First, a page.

If you’re tired of office politics and stolen sandwiches, working at home might seem blissful in comparison.
Declaring a perpetual duvet day and listening to any music you choose sounds divine.
But remote working presents challenges to the self-employed, employers and employees alike.
So here are five tips to keep homeworkers healthy and happy.
- Don’t get stuck indoors
Social interaction is vital for mental health and it’s in short supply for remote employees.
ACAS suggests 20 per cent of homeworkers feel socially isolated — all the more reason to network, meet friends or visit the shops.
Regular human contact maintains sharp social skills and keeps you refreshed — factors taken for granted in a communal workspace.
Even sedentary office jobs involve physical activity — walking to and from the bus stop and between meetings burns calories.
But your Fitbit will barely register the few steps between your bedroom and study that constitute your new commute.
Exercise is good for your psychological and physical health — fit a few 10-minute home cardio workouts into your daily routine to stay strong and serene.
Additionally, a vertical desk allows you to spend some time standing up instead of slouching in your seat during your shift.
If you’ve switched to salaried home working and are wondering what to do with the time formerly spent travelling, you can use it to enhance your education.
Adapting well to remote working might even make you wonder whether you’d like to go the whole hog and work for yourself.
There are lots of distance learning courses to choose from — but online business management degrees are a good choice for budding entrepreneurs who want to earn while they learn in preparation for launching a new enterprise.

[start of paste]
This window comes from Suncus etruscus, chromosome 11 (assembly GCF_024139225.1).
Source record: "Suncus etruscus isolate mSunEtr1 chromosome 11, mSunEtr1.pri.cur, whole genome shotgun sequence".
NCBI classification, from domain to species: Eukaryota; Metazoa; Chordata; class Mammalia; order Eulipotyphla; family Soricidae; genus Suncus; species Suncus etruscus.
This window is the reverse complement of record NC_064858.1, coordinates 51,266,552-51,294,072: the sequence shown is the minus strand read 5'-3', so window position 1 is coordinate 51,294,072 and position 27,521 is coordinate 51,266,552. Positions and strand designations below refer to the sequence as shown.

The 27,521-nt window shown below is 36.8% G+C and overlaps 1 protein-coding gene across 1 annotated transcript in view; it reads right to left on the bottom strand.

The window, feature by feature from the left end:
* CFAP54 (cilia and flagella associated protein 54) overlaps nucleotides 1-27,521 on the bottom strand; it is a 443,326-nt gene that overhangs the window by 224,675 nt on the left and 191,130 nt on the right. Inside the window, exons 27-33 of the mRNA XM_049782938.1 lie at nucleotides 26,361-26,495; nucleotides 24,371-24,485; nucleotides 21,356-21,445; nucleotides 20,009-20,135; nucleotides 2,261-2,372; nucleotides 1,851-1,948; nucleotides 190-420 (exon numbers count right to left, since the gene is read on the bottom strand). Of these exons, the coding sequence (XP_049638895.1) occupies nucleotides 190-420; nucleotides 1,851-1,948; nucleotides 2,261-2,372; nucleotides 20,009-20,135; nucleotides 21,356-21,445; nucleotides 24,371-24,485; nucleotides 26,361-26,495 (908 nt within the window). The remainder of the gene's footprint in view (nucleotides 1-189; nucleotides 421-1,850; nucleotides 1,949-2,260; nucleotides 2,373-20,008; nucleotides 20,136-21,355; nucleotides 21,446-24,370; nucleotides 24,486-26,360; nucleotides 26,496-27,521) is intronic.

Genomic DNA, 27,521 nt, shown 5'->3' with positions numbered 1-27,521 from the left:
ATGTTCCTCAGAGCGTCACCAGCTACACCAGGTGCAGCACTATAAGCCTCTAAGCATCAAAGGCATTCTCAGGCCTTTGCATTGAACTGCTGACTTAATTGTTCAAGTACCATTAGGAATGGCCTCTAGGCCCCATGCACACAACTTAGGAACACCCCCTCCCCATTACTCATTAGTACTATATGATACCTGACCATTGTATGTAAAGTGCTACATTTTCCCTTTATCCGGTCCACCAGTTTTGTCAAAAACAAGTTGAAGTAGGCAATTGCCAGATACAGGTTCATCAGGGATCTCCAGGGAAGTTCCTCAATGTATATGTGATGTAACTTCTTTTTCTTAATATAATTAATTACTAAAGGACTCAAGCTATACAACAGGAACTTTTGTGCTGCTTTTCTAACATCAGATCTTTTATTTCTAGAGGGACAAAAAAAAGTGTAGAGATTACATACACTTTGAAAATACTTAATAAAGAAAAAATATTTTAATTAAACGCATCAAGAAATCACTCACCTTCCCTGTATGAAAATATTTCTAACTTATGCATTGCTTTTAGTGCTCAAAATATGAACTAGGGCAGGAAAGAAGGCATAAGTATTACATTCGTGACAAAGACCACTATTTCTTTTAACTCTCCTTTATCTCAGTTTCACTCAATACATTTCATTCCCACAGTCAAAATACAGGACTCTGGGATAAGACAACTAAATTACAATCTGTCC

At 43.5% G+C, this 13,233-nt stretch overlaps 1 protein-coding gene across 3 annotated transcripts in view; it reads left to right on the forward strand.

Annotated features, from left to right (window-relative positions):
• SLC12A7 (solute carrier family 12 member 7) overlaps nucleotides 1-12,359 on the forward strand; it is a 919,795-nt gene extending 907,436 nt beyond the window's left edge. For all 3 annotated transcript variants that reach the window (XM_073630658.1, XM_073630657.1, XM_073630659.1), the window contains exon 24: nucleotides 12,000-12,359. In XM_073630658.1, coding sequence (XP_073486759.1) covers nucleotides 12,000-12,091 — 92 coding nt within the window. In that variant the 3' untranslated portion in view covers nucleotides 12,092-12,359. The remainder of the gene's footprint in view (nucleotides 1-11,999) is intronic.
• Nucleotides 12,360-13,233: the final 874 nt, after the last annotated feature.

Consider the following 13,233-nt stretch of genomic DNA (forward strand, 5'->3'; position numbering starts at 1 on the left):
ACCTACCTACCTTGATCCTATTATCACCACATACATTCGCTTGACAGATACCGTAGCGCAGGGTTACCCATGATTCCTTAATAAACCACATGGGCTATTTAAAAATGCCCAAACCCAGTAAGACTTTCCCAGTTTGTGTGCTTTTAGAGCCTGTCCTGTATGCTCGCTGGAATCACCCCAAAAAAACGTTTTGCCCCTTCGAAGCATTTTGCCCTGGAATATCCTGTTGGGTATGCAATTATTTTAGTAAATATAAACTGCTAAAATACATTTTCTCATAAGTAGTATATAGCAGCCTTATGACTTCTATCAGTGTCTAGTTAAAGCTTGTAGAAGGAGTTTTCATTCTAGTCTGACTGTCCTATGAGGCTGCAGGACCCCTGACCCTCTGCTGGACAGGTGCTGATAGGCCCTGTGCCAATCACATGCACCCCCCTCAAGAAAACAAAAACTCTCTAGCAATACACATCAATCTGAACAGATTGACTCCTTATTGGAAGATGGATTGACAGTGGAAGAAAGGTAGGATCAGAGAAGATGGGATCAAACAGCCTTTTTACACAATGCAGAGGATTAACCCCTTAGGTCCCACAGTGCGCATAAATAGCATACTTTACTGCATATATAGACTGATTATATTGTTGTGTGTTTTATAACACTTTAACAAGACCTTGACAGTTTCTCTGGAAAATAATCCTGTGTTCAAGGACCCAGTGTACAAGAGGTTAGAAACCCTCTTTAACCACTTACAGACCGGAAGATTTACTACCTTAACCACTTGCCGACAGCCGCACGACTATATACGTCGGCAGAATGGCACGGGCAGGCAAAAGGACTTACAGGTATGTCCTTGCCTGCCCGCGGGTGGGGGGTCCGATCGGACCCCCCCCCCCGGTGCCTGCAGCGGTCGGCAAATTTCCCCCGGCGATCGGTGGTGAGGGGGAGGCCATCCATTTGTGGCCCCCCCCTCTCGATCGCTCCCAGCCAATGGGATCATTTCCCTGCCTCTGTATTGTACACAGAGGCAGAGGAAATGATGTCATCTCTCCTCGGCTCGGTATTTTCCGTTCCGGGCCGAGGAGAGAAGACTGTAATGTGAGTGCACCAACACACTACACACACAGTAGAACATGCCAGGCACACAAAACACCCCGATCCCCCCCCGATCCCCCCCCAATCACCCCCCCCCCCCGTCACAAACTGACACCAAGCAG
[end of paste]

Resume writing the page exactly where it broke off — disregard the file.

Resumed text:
- Family adaptation
Spending more time alone than previously can lead to cabin fever and this has a knock-on effect on relationships.
So be careful not to overwhelm your partner with chatter as soon as they return from work and don’t get upset when they leave each morning — they’ll soon tire of needy behaviour.
And you might need to explain to friends that you’re still actually working and not always available for daytime sports events and refreshments.
Diet and productivity are closely linked — and with no need to rush out for lunch every day, working at home presents the perfect opportunity to plan a healthier diet.
Eating your largest meal in the morning can set your body up for a busy day — but don’t overload on carbs otherwise you might fall asleep during a crucial teleconference.
And eating at the wrong time can also affect sleep quality, another vital factor that ensures your brain and body are firing on all cylinders.
So stock your fridge with pre-prepped meals and healthy snacks to fuel premium performance.
Follow these five tips and you’ll be fit for life while working at home.
Do you work from home? Share your health tips in the comments section.
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